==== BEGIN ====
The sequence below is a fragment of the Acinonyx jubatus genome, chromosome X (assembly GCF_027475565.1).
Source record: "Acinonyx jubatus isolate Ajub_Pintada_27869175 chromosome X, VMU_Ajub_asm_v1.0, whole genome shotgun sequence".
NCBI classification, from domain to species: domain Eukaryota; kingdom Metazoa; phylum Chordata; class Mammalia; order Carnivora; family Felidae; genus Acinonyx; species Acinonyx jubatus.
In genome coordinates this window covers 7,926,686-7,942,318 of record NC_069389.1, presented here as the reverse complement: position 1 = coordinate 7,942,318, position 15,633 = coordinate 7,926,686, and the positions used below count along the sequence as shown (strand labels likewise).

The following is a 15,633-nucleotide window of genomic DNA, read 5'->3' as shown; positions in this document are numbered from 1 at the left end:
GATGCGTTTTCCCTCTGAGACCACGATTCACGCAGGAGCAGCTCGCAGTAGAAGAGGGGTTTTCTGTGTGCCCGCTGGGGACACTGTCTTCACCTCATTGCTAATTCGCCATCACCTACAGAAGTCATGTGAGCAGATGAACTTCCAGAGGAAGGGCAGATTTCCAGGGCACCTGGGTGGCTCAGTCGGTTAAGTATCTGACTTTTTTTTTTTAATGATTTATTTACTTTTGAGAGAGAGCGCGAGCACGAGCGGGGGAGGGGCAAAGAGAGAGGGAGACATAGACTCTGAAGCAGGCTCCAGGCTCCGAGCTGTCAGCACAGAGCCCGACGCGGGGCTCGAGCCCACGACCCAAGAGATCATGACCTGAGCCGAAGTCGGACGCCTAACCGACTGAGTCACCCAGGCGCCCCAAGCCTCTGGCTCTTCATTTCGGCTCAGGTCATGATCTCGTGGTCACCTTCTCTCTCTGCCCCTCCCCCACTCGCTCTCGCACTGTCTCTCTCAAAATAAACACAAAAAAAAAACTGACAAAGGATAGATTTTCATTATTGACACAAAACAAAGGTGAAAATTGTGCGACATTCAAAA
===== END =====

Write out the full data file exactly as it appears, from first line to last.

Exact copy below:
The sequence below is a fragment of the Acinonyx jubatus genome, chromosome X (assembly GCF_027475565.1).
Source record: "Acinonyx jubatus isolate Ajub_Pintada_27869175 chromosome X, VMU_Ajub_asm_v1.0, whole genome shotgun sequence".
NCBI classification, from domain to species: domain Eukaryota; kingdom Metazoa; phylum Chordata; class Mammalia; order Carnivora; family Felidae; genus Acinonyx; species Acinonyx jubatus.
In genome coordinates this window covers 7,926,686-7,942,318 of record NC_069389.1, presented here as the reverse complement: position 1 = coordinate 7,942,318, position 15,633 = coordinate 7,926,686, and the positions used below count along the sequence as shown (strand labels likewise).

The following is a 15,633-nucleotide window of genomic DNA, read 5'->3' as shown; positions in this document are numbered from 1 at the left end:
GATGCGTTTTCCCTCTGAGACCACGATTCACGCAGGAGCAGCTCGCAGTAGAAGAGGGGTTTTCTGTGTGCCCGCTGGGGACACTGTCTTCACCTCATTGCTAATTCGCCATCACCTACAGAAGTCATGTGAGCAGATGAACTTCCAGAGGAAGGGCAGATTTCCAGGGCACCTGGGTGGCTCAGTCGGTTAAGTATCTGACTTTTTTTTTTTAATGATTTATTTACTTTTGAGAGAGAGCGCGAGCACGAGCGGGGGAGGGGCAAAGAGAGAGGGAGACATAGACTCTGAAGCAGGCTCCAGGCTCCGAGCTGTCAGCACAGAGCCCGACGCGGGGCTCGAGCCCACGACCCAAGAGATCATGACCTGAGCCGAAGTCGGACGCCTAACCGACTGAGTCACCCAGGCGCCCCAAGCCTCTGGCTCTTCATTTCGGCTCAGGTCATGATCTCGTGGTCACCTTCTCTCTCTGCCCCTCCCCCACTCGCTCTCGCACTGTCTCTCTCAAAATAAACACAAAAAAAAAACTGACAAAGGATAGATTTTCATTATTGACACAAAACAAAGGTGAAAATTGTGCGACATTCAAAA